Irrigation is the basis for human civilization. The value human societies place on water – for food, domestic use, economic production, and spirituality – has led all civilizations to manipulate water flows. Food security through irrigated agriculture enabled development of urban kingdoms in many regions: Mesopotamia, Egypt, the Indus-valley, China, Mexico and Peru. Intensified production provided a relatively secure food source for a larger population as it enabled the peasant population to produce a surplus to support the non-peasant population. For European colonial powers irrigation was an important instrument as well.
Irrigation is shaped through complex interactions between the domains of Hydrology, Hydraulics and Humans. The natural environment – hydrology – sets boundary conditions for humans, to which humans respond with irrigation technology – hydraulics – with such responses impacting both boundary conditions and humans anew. Irrigation combines both top-down – physical – processes and small-scale direct interactions between humans, extra interactions to be included in analysis are complex and emergent properties are many. How human (inter)actions shape irrigation infrastructure operation is a major field of study. It is hard to ignore the calls for socio-technical – interdisciplinary, holistic, integrated – approaches to understand irrigation.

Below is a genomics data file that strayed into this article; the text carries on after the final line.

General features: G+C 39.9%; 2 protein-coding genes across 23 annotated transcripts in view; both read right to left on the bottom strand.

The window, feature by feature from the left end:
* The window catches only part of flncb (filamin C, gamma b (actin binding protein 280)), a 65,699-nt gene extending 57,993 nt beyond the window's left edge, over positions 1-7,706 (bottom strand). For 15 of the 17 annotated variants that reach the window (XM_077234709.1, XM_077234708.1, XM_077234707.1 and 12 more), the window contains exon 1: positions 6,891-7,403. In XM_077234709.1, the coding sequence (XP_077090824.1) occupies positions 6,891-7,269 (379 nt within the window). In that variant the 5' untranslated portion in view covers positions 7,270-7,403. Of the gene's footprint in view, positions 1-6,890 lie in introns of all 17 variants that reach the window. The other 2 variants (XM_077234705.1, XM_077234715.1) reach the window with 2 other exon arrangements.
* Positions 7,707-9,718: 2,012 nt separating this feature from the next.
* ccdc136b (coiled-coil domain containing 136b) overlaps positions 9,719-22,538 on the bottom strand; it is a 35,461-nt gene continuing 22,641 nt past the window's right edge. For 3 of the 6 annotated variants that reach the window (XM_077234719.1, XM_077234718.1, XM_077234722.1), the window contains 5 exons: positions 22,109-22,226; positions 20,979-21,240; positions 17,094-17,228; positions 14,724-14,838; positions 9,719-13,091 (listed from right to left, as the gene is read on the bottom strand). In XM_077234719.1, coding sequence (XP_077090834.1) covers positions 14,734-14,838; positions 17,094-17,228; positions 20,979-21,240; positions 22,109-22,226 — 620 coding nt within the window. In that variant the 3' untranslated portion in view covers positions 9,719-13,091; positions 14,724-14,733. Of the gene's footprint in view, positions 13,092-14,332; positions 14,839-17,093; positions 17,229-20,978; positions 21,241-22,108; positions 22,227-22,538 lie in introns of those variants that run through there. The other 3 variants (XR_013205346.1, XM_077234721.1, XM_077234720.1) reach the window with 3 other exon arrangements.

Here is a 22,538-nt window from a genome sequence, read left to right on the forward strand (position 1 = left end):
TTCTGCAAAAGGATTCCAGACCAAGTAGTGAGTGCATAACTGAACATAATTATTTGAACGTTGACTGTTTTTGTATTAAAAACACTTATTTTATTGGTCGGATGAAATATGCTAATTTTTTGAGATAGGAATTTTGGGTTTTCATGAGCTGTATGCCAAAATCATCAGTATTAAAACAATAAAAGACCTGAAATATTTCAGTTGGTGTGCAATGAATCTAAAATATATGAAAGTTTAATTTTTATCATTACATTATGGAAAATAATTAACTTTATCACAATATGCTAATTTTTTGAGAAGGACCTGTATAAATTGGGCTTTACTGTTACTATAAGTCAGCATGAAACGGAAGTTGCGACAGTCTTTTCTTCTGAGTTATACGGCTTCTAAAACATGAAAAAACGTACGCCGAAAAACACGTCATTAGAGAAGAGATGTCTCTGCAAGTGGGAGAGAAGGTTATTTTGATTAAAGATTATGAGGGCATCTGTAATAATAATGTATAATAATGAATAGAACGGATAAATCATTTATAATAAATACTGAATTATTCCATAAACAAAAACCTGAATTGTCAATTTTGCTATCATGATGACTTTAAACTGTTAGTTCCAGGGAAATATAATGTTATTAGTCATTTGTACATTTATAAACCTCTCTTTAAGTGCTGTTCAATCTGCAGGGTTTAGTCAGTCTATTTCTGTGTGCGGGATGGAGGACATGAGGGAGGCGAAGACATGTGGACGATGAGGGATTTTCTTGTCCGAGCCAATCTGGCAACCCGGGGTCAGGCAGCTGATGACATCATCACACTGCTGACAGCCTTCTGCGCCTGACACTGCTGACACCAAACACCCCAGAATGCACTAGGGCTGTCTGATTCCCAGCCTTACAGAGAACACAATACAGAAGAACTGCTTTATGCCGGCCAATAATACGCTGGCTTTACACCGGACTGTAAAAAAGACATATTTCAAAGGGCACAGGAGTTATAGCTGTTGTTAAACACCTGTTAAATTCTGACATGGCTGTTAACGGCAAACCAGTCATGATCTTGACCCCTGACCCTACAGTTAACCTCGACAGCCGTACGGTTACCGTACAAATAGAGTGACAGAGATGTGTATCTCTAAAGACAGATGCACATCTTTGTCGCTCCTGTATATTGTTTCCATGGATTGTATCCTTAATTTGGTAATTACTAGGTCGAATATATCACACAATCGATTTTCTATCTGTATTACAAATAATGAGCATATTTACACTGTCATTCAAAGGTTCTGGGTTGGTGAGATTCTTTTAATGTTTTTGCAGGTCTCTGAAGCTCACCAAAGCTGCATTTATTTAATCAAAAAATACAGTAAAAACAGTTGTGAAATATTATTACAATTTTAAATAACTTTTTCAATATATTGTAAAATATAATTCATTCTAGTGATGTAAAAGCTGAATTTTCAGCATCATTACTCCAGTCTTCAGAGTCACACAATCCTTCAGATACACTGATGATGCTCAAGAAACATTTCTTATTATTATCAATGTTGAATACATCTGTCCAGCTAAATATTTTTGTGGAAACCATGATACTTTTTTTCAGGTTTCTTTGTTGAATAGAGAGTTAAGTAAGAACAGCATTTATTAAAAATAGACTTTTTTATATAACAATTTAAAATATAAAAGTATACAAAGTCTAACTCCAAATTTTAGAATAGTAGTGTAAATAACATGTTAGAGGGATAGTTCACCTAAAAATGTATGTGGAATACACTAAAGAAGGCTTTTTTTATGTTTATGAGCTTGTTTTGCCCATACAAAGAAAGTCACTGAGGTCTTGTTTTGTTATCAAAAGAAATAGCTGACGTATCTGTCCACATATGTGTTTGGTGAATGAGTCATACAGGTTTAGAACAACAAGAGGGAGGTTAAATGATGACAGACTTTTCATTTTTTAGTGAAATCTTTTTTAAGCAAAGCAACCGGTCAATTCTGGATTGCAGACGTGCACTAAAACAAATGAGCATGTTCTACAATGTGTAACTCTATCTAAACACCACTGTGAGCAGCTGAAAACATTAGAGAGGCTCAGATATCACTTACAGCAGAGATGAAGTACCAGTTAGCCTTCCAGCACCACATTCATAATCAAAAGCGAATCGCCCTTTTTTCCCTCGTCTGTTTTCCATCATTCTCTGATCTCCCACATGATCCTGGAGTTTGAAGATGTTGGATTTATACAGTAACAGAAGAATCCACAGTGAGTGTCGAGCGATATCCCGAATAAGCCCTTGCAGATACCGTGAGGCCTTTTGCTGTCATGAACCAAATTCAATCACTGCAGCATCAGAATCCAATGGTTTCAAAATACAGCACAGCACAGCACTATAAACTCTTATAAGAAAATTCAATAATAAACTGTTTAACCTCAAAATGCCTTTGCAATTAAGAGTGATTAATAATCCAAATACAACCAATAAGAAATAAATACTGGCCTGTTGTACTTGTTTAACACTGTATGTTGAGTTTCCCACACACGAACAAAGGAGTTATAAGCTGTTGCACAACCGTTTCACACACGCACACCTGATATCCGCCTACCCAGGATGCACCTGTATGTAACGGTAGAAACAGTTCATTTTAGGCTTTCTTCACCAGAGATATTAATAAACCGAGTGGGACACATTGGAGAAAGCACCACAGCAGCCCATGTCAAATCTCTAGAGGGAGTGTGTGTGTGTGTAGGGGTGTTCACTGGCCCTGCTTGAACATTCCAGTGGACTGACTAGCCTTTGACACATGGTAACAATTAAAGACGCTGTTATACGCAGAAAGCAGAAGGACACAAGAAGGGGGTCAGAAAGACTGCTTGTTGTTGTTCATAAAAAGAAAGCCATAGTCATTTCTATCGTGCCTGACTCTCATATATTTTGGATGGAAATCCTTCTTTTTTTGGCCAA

However, technical aspects – like hydraulic flexibility, system response, travel time – are needed to understand social – mainly organizational – problems in irrigation. Although such ‘pure’ hydraulic work alone will not be enough to understand daily practices in irrigation, it cannot be stressed enough that hydraulics matter. Irrigation infrastructure shapes a certain reality of water flows in space and time. Human actors do help infrastructure in shaping hydraulic reality, for example by setting gates or damage canals. Furthermore, actors give value to hydraulic reality; whether non-uniform behaviour is a problem is not determined by hydraulics itself. Typically, hydraulic infrastructure connects human agencies within different spatial and temporal settings.
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- Modeling human agency in irrigation
- Modeling irrigation in the ancient Americas
- Field work in irrigation systems
- Irrigation in colonial and post-colonial Africa
- Irrigation in the Netherlands East Indies
- Irrigation in the Netherlands
Legal and policy analysis